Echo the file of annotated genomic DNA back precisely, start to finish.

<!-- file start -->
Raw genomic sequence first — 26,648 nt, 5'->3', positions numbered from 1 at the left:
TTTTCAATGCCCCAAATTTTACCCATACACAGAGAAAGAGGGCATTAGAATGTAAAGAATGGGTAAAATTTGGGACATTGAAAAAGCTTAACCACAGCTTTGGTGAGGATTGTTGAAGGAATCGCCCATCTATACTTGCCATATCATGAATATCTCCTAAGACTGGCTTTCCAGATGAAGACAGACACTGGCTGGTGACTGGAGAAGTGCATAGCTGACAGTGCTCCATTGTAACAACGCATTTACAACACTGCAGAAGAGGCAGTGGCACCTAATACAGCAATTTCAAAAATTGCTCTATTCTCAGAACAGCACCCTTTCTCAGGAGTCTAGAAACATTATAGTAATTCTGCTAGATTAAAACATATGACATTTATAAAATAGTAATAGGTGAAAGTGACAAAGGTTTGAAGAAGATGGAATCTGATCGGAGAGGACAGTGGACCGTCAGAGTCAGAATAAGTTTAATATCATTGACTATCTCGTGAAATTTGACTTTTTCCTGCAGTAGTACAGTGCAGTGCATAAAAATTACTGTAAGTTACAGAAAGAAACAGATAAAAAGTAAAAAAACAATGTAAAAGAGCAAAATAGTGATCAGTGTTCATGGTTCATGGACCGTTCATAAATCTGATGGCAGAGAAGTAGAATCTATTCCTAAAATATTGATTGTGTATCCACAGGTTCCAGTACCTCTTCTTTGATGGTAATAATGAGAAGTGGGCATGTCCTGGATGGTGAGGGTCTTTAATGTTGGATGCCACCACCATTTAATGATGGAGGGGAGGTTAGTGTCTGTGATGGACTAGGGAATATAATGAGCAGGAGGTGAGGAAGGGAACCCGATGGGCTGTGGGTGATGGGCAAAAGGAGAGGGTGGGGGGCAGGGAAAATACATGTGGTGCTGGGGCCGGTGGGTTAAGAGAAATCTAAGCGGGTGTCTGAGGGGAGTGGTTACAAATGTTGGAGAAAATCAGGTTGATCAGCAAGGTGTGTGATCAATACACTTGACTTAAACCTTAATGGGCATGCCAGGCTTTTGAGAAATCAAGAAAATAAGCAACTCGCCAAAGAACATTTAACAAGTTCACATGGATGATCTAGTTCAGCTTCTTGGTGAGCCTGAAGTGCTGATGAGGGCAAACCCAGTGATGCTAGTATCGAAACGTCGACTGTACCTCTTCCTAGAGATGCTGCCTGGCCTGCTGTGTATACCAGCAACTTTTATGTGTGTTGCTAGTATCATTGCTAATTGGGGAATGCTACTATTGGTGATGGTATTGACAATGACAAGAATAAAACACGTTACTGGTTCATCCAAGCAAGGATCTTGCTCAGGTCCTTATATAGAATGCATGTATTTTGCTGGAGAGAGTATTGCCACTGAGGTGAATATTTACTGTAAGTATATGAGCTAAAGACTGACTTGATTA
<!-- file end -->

Raw genomic sequence first — 26,648 nt, 5'->3', positions numbered from 1 at the left:
TTTTCAATGCCCCAAATTTTACCCATACACAGAGAAAGAGGGCATTAGAATGTAAAGAATGGGTAAAATTTGGGACATTGAAAAAGCTTAACCACAGCTTTGGTGAGGATTGTTGAAGGAATCGCCCATCTATACTTGCCATATCATGAATATCTCCTAAGACTGGCTTTCCAGATGAAGACAGACACTGGCTGGTGACTGGAGAAGTGCATAGCTGACAGTGCTCCATTGTAACAACGCATTTACAACACTGCAGAAGAGGCAGTGGCACCTAATACAGCAATTTCAAAAATTGCTCTATTCTCAGAACAGCACCCTTTCTCAGGAGTCTAGAAACATTATAGTAATTCTGCTAGATTAAAACATATGACATTTATAAAATAGTAATAGGTGAAAGTGACAAAGGTTTGAAGAAGATGGAATCTGATCGGAGAGGACAGTGGACCGTCAGAGTCAGAATAAGTTTAATATCATTGACTATCTCGTGAAATTTGACTTTTTCCTGCAGTAGTACAGTGCAGTGCATAAAAATTACTGTAAGTTACAGAAAGAAACAGATAAAAAGTAAAAAAACAATGTAAAAGAGCAAAATAGTGATCAGTGTTCATGGTTCATGGACCGTTCATAAATCTGATGGCAGAGAAGTAGAATCTATTCCTAAAATATTGATTGTGTATCCACAGGTTCCAGTACCTCTTCTTTGATGGTAATAATGAGAAGTGGGCATGTCCTGGATGGTGAGGGTCTTTAATGTTGGATGCCACCACCATTTAATGATGGAGGGGAGGTTAGTGTCTGTGATGGACTAGGGAATATAATGAGCAGGAGGTGAGGAAGGGAACCCGATGGGCTGTGGGTGATGGGCAAAAGGAGAGGGTGGGGGGCAGGGAAAATACATGTGGTGCTGGGGCCGGTGGGTTAAGAGAAATCTAAGCGGGTGTCTGAGGGGAGTGGTTACAAATGTTGGAGAAAATCAGGTTGATCAGCAAGGTGTGTGATCAATACACTTGACTTAAACCTTAATGGGCATGCCAGGCTTTTGAGAAATCAAGAAAATAAGCAACTCGCCAAAGAACATTTAACAAGTTCACATGGATGATCTAGTTCAGCTTCTTGGTGAGCCTGAAGTGCTGATGAGGGCAAACCCAGTGATGCTAGTATCGAAACGTCGACTGTACCTCTTCCTAGAGATGCTGCCTGGCCTGCTGTGTATACCAGCAACTTTTATGTGTGTTGCTAGTATCATTGCTAATTGGGGAATGCTACTATTGGTGATGGTATTGACAATGACAAGAATAAAACACGTTACTGGTTCATCCAAGCAAGGATCTTGCTCAGGTCCTTATATAGAATGCATGTATTTTGCTGGAGAGAGTATTGCCACTGAGGTGAATATTTACTGTAAGTATATGAGCTAAAGACTGACTTGATTA